ROTZLOCH, 96min., Switzerland, Documentary
Directed by Maja Tschumi
In a godforsaken place called Rotzloch (“Snot hole”), on the edge of a quarry, a new life begins for four young refugee men. Having a long journey behind them, they try to get back on their feet. Above all, they are searching for contact with women. They find themselves in a different culture and faced with unexpected conflicts. In the film, these young men trace their paths through this new reality and thus are confronted with themselves, their masculinity and their sexuality.
During my visits to the "Snot hole" (Rotzloch) asylum centre I quickly realised how little we actually know about the concrete situation of these young men. Especially not when they have survived the mostly life-threatening escape and have applied for asylum in Europe.
The better I got to know the protagonists from Afghanistan, Eritrea, Syria and Turkey, the more I became interested in their emotional state and the conflicts they - as men - get into when they want to meet women, have sex or a relationship. They live with other refugee men in a very remote asylum centre where there is no privacy and no contact with women or the local population. What does this do to them, their idea of masculinity and femininity?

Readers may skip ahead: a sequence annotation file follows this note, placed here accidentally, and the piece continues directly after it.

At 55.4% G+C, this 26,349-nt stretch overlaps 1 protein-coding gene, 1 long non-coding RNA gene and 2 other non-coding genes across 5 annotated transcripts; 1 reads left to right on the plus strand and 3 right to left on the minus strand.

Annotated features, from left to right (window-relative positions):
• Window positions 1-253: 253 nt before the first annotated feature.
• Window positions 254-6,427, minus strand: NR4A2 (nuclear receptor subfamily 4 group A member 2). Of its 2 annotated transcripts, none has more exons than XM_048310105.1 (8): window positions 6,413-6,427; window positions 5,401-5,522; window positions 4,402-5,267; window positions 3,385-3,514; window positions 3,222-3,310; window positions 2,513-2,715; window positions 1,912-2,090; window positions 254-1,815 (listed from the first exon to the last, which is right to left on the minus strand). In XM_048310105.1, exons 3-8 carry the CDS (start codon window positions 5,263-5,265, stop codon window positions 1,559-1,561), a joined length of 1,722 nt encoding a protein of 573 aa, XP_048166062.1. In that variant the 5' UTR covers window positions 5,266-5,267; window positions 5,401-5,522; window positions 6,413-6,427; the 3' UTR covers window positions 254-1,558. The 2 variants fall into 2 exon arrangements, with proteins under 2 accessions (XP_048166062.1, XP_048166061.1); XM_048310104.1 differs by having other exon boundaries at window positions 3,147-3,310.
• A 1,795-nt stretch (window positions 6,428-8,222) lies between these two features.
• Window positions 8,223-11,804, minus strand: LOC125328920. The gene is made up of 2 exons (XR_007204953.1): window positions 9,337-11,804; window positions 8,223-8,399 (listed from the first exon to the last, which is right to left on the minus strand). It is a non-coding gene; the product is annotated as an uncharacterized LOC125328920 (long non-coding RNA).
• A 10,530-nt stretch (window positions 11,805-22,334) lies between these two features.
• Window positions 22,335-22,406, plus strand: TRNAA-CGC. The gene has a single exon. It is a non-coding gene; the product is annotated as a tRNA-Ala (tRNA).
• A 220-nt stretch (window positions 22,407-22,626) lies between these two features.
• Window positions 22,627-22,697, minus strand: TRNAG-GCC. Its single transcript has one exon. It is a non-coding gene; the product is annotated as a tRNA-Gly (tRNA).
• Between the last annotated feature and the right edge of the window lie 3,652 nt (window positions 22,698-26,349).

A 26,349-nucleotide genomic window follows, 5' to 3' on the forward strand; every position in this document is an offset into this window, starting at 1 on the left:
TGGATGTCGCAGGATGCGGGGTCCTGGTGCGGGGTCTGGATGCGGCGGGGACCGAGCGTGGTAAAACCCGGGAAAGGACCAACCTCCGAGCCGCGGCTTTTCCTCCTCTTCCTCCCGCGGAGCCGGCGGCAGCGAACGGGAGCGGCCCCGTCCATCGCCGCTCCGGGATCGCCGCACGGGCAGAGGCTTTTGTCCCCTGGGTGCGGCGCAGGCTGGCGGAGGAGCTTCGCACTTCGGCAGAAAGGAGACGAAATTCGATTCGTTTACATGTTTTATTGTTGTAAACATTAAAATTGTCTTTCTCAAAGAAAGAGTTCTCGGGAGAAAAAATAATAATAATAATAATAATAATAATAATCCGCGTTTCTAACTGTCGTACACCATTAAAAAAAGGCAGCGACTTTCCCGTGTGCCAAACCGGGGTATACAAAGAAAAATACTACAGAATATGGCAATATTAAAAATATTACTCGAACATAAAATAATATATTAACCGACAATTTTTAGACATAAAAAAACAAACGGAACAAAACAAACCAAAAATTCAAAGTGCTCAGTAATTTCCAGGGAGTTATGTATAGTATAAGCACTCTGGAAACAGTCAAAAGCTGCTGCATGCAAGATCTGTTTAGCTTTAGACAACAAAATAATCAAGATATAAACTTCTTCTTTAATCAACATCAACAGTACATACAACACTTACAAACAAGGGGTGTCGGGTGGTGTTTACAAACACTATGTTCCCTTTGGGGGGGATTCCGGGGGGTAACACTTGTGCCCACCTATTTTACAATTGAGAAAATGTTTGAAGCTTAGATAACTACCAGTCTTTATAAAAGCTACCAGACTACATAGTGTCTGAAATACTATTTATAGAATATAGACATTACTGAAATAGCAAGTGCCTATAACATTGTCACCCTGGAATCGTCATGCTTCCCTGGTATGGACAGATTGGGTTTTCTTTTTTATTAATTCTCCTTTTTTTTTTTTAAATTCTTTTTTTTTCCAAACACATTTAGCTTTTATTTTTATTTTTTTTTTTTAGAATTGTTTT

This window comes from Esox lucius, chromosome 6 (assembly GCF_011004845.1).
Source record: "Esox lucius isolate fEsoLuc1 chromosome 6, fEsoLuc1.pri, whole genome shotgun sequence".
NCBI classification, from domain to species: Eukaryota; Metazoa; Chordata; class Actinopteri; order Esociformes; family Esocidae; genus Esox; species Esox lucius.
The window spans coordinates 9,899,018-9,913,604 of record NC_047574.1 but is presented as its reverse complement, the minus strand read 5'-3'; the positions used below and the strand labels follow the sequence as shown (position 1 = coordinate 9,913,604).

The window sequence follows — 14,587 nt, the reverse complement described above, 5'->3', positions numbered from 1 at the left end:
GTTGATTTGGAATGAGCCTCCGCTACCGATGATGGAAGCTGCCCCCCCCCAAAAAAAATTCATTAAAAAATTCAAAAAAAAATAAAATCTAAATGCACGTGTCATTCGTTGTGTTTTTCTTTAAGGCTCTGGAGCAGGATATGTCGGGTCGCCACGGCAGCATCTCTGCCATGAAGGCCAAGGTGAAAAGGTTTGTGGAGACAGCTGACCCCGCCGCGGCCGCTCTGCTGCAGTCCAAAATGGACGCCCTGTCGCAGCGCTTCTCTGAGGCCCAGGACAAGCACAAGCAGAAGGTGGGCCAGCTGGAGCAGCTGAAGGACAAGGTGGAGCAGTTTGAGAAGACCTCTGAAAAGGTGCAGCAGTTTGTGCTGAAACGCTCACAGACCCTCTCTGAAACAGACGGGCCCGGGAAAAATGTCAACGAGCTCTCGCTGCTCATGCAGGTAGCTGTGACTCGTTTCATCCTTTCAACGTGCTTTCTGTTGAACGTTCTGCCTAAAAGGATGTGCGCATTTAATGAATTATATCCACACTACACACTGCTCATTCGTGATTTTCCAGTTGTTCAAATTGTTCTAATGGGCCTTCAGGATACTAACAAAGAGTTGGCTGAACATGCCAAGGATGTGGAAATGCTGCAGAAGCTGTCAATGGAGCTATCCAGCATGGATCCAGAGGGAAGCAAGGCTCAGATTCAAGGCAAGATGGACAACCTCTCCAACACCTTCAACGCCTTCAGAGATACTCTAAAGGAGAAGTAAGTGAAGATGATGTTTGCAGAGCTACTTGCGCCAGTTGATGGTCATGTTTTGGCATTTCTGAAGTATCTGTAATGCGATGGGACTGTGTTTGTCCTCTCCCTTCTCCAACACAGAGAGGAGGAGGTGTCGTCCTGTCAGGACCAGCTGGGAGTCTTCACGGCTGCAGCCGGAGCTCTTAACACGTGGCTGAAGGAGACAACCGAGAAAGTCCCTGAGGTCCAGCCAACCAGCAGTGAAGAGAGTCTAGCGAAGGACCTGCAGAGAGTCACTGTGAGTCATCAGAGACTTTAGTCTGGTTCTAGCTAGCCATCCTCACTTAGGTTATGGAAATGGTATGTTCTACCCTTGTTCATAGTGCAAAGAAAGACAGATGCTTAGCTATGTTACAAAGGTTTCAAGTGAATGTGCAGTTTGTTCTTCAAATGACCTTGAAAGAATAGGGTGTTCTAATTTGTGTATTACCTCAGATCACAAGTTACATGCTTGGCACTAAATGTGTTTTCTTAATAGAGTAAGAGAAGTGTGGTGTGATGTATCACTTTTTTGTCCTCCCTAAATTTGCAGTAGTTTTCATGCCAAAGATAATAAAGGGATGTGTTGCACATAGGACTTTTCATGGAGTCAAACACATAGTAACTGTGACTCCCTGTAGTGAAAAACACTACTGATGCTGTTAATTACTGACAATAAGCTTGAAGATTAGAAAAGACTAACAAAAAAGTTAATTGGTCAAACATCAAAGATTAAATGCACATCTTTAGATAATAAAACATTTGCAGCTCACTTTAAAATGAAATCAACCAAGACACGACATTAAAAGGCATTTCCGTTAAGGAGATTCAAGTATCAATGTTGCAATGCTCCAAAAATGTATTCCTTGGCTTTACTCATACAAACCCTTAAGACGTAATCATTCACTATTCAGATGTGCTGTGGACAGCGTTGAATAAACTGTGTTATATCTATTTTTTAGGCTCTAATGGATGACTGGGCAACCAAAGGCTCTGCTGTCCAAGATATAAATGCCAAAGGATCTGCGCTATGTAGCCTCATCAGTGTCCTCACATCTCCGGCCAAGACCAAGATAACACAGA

Against the background of the debate on sexual assaults by refugee men, this is a complex and very neglected question. The sexuality of refugee men, if it is not articulated as violence against women, is a taboo in our society. As a woman, this issue concerns me directly.
The film shows their subjective perspective, which is never discussed in public. But basically, their stories are comparable to those where a hero leaves an old world for a new one and experiences a transformation or emancipation. In the film the protagonists find themselves on the threshold between old and new lifestyles and between different images of masculinity.
Which path they take and how they ultimately deal with women depends not only on themselves and their past, but also on how our society deals with them and what role models we have here. It is therefore all the more important to bring light into the darkness.